A national nonprofit is funding some restoration work at a storied Russell neighborhood church.
The National Trust for Historic Preservation awarded Louisville Metro Government $100,000 last week for Quinn Chapel African Methodist Episcopal Church. The grant was offered through the trust’s African American Cultural Heritage Action Fund.
The Quinn Chapel AME’s congregation moved to another location two decades ago, when it was sold the building. It became vacant then and has since experienced noticeable degradation and vandalism.
The structure is a significant part of the city’s history. Built in the 1860s, it was previously used by other faith groups before an AME congregation moved into the space in 1910 and stayed there for almost a century.
Quinn Chapel’s place in Louisville history
The church was tied to the struggle for racial justice, according to Savannah Darr, the city’s historic preservation officer. She said the congregation fought against housing segregation in the 1910s, and that the building was the birthplace of the first Louisville NAACP branch.
During protests against local ordinances promoting segregation in the 1960s, marches began at the church and went south all the way to Churchill Downs, Darr said. Martin Luther King, Jr. also spoke at the church to support the cause.
“He came to encourage those that were protesting to stay strong, and to keep protesting and keep fighting for those civil rights,” said Darr, who works in the Metro Office of Planning and Design Services and is helping with preservation efforts.
The church was named to the National Register of Historic Places in 1980. That agency updated its entry on the church in 2020, identifying it as nationally significant and detailing its importance to civil rights and racial justice.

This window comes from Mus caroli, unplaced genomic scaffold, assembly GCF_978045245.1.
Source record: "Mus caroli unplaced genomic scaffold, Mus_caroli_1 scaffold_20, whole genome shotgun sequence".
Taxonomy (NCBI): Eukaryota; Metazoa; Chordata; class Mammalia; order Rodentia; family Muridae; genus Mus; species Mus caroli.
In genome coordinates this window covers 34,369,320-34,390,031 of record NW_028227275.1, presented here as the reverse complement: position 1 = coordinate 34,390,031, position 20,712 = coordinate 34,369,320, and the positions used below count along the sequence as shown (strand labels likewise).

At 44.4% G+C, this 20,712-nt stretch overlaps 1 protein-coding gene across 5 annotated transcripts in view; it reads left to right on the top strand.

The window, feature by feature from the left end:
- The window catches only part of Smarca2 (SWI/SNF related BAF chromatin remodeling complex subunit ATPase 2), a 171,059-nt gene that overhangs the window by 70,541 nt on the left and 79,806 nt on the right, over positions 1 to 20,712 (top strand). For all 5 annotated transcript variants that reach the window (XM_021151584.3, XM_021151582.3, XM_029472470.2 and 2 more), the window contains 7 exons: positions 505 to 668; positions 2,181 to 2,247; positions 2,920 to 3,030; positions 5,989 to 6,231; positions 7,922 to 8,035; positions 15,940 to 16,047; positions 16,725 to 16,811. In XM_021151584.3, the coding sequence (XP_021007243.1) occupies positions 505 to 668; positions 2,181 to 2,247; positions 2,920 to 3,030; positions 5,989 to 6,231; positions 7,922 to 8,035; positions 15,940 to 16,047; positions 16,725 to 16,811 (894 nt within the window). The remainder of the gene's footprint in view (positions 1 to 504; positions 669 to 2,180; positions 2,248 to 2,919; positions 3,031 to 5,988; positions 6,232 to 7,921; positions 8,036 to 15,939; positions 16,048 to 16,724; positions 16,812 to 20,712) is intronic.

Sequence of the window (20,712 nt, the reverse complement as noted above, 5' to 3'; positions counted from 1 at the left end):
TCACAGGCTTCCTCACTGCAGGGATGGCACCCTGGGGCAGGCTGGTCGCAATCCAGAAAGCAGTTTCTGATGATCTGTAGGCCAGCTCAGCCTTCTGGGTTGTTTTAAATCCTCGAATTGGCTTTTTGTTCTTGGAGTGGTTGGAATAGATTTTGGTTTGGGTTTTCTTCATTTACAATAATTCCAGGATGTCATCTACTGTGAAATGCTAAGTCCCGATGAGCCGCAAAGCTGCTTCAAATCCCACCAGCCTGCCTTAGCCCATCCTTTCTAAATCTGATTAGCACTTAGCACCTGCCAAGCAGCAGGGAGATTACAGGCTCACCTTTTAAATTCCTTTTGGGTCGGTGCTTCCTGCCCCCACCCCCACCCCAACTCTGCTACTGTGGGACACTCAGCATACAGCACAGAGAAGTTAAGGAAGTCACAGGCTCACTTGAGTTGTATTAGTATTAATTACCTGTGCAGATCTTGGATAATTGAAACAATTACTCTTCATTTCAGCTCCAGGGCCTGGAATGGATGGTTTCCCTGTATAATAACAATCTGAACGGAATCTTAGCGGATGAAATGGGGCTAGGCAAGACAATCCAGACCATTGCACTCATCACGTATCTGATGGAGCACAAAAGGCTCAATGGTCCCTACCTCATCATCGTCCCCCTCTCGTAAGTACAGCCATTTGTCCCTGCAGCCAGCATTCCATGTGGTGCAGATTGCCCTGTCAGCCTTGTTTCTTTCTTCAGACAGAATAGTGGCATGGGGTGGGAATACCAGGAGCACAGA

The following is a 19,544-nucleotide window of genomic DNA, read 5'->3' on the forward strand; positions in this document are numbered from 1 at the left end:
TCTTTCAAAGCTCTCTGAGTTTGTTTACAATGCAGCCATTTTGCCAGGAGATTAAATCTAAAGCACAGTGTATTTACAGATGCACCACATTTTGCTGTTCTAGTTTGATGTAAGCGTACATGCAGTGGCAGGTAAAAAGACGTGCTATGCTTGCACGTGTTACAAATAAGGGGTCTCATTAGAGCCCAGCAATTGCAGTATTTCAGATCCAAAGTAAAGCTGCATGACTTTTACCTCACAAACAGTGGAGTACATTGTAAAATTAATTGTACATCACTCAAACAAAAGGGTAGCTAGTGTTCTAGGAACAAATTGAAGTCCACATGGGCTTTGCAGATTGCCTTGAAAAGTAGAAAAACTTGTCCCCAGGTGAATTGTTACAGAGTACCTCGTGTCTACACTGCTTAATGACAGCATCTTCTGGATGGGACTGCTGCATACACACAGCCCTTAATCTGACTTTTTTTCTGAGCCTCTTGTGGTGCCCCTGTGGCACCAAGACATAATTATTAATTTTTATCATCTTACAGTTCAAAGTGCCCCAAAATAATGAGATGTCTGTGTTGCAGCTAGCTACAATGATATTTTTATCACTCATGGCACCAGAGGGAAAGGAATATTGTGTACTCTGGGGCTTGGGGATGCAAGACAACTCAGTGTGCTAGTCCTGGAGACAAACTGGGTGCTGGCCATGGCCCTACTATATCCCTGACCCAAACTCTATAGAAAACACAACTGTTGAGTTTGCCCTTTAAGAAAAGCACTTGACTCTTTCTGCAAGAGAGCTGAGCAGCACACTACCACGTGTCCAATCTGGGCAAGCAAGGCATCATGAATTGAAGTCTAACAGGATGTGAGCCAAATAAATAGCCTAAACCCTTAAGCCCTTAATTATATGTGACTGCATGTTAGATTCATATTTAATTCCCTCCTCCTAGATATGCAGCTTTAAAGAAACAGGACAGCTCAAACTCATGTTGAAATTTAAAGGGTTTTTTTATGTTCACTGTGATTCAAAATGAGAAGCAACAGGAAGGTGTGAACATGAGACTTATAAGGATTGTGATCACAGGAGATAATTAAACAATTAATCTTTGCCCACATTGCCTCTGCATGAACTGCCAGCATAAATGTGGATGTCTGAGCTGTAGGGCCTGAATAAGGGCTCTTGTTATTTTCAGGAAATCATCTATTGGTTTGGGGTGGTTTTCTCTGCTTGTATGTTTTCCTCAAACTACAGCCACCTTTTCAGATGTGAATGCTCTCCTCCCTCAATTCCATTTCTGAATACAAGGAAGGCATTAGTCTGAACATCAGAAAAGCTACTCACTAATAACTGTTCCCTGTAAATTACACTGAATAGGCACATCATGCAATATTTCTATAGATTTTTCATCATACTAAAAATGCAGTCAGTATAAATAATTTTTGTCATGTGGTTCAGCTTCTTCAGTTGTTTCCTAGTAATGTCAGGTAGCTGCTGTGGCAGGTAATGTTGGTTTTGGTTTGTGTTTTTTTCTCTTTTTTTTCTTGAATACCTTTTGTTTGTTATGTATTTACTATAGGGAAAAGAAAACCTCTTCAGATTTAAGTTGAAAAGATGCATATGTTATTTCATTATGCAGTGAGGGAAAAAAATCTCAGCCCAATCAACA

The Quinn Chapel AME’s leadership sold the church to the YMCA of Greater Louisville in 2002, which had a center next door. The congregation moved within Russell to its current location on Muhammad Ali Boulevard, and the historic Chestnut Street building has been unused since.
Steve Tarver, the CEO of the local YMCA since 2000, said his organization bought the church to protect it and the block, but never established a plan for what to do with it.
“The interior of it was not renovated in such [a way] that we could have put it into immediate use without a large amount of money to support,” he said.
The National Trust for Historic Preservation’s grant awarded last week will go toward electrical work, said Darr. It’s part of a larger goal of renovating the building for future use.
Darr and Tarver said community members will be consulted on the future of the church, including through direct outreach. A press release from the city said both Metro and the YMCA plan to renew community discussions later this year.
According to Darr, an open house for talks was held in 2019, but further progress stalled due to the pandemic.
“We want it to have the ability to serve the community again, but also for the community to come to this building as they used to,” she said.
Troy Thomas, the pastor of the Quinn Chapel AME, said he hopes his community can have a say. He’s been with the church since 2014 and said some trustees took part in services at the historic chapel, though to his knowledge no one has been contacted about the preservation efforts yet.
“We’re glad that finally something is being done with the property because our name is still listed on that,” Thomas said.
Deborah Todd is a longtime resident of City View Park Apartments, located across the street from the deteriorated church. She said she remembers when the building was still in use and said converting it into a space for unhoused residents would be beneficial.
“They could fix it up and convert it into rooms to get the homeless off the street, out of the cold and out of the heat,” she said. “I think that will probably be one of the better reasons to use it.”
Since 2017, the city has received nearly $1.5 million in National Park Service grants toward Quinn Chapel and has itself added $150,000 toward renovations. Darr said the U.S. Department of Housing and Urban Development also provided funding through its Choice Neighborhoods program.
Some work on the church has already begun or been completed, with a focus on stabilizing the exterior of the building like the front porch and walls, according to Darr. The YMCA also put $400,000 toward the building, which helped pay for roof repairs.